The amended complaint charges that the board of directors of the school maintain an unco-operative attitude toward the parents committee, thus violating its duty to children enrolled in the school as beneficiaries of the school as a charitable corporation of the trust fund; that the board of directors, due to lack of funds, about the month of May 1950 decided to close the school for the summer term, contrary to the established custom of year-around operation; that if the school is forced to close permanently the minor plaintiffs and others in similar situation will remain without accommodations for their care and education necessary by virtue of their unfortunate family situations; that the pupils of the school who are by necessity "boarders" therein, of whom there are at present forty, will be left homeless; that such disregard of the welfare of said children is a violation of the fiduciary duty and an ignoring of the purposes of the school and trust fund created in its support as established by Williams.

The complaint further alleges that the contributions by the parents committee and other civic organizations, accumulated income from the trust fund, and the yearly income from the trust fund, in the aggregate are sufficient, in the opinion of the business manager of the school, to maintain it in operation; that the corpus of the trust fund, amounting to more than $85,000, should be used to defray any future deficit.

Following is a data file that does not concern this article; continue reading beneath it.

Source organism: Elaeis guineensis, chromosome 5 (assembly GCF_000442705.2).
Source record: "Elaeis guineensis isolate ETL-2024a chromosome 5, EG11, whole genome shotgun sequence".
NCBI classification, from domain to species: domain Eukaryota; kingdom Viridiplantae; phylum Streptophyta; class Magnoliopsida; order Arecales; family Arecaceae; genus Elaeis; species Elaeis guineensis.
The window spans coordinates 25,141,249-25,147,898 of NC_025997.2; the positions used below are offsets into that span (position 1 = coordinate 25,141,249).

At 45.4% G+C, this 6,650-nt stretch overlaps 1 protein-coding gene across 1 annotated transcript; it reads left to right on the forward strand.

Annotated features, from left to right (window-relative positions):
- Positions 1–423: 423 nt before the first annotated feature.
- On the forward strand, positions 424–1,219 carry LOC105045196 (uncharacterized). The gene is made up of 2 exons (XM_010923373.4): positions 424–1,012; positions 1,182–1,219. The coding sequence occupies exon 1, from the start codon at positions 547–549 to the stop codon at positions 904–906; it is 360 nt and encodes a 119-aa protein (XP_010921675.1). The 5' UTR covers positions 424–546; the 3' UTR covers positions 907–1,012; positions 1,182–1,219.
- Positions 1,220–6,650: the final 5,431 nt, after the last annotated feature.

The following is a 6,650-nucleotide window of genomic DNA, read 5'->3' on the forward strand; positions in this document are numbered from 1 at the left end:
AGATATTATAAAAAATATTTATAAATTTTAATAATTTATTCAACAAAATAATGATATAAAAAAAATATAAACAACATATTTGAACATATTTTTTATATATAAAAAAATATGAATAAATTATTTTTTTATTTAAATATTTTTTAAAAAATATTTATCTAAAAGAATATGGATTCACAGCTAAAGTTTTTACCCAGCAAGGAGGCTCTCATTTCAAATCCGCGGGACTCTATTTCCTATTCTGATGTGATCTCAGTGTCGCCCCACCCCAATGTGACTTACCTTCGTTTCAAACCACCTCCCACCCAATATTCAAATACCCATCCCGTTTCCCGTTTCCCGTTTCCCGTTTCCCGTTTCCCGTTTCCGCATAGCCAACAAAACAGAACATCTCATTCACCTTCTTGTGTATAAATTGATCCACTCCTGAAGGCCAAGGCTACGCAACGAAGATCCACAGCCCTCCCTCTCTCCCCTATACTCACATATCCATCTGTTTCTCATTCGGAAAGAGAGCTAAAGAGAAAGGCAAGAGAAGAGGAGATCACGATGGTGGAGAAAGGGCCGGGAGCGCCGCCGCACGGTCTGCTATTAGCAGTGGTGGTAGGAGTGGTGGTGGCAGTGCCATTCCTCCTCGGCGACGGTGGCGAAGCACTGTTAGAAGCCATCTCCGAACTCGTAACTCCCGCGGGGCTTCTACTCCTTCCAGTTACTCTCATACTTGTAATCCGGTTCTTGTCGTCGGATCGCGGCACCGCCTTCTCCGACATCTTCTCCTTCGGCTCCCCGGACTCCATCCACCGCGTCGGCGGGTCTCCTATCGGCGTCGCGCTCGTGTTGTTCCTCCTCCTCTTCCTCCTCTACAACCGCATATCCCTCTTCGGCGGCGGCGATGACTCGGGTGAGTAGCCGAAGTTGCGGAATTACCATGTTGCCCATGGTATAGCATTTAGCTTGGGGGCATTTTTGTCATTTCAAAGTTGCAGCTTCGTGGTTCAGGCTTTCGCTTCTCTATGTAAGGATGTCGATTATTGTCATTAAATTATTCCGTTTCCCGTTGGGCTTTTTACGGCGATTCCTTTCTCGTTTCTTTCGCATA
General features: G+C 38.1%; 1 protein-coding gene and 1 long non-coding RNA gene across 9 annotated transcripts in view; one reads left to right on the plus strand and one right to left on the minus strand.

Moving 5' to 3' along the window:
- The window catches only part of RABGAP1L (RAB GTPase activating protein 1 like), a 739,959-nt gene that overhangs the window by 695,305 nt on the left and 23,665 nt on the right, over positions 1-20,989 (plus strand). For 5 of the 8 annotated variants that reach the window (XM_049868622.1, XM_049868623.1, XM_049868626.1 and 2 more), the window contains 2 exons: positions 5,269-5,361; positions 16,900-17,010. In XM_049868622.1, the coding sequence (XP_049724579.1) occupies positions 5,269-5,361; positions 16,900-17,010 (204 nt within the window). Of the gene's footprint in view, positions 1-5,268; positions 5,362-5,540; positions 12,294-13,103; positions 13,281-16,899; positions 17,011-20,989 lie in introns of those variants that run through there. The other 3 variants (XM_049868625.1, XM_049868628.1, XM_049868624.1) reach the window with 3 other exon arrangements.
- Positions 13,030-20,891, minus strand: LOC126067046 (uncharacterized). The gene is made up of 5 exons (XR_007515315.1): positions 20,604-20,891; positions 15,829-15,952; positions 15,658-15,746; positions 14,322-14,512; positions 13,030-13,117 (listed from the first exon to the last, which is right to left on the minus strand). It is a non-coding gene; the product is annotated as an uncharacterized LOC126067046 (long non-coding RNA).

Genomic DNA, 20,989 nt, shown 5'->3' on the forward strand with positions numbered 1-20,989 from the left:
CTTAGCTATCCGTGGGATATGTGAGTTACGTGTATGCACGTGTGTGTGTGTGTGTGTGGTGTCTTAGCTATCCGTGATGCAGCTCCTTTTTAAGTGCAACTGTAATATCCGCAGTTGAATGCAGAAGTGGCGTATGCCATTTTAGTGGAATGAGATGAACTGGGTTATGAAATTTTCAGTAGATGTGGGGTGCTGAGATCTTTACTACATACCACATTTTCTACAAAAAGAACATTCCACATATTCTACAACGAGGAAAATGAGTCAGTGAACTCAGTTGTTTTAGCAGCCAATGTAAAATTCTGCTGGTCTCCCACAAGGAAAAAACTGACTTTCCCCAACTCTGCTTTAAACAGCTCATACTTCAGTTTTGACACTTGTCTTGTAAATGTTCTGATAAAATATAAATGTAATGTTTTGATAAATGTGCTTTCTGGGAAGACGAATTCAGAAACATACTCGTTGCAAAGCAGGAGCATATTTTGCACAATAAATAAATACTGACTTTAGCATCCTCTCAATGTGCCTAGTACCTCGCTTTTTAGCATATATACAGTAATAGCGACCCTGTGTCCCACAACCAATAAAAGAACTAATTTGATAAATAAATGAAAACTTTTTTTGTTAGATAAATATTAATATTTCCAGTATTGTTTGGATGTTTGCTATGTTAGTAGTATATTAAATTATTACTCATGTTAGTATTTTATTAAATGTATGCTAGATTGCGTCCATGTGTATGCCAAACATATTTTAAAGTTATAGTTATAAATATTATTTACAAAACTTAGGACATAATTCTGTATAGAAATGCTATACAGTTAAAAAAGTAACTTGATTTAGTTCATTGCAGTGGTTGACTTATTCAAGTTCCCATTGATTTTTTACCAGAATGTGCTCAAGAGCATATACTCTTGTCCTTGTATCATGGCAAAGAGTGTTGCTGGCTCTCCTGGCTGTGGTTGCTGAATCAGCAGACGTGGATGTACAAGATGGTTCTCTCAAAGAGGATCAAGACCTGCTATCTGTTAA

In their answer defendants aver that since the death of said George J. Williams, with the exception of two years during World War II, the operation of the school resulted in a deficit which was made up by funds derived from the Williams Charitable Trust; that the annual income from the trust fund is approximately $3,000, and that the principal of the trust fund is approximately $85,000; that a deficit resulted from keeping the school open during the summer of 1950 in the amount of $3,278.52.

Defendants further aver that in the exercise of the powers vested in them as members of the board of directors they have determined that the financial condition of the school corporation and of the trust is such that the continued operation of the school would be unsound and result in further deficits and losses which would jeopardize the assets of the corporation. Defendants deny that the plaintiffs or the alleged parents committee have any right to direct or control the actions of the board of directors of the school; that they owe the plaintiffs any legal duty; and, further, that there is any power, right, duty, or obligation of the directors or the trustee to use or invade the corpus of the trust for any such purpose as plaintiffs allege.

The record shows that on September 1, 1950, the chancellor issued a writ of injunction. The order also provided that plaintiffs be given leave to join the Attorney General of the State of Illinois as a party defendant. October 13, 1950, Ivan A. Elliott, Attorney General of the State of Illinois, made a motion to dismiss the amended complaint, which was overruled. Afterwards the Attorney General filed an answer alleging, among other things, that the corpus of the Williams trust fund cannot be used to make up any deficit caused by the operation of the school, and that plaintiffs have no right to maintain the present action.

The basic question presented for determination is whether plaintiffs have the right to maintain the instant suit, when the Attorney General moves to dismiss the cause.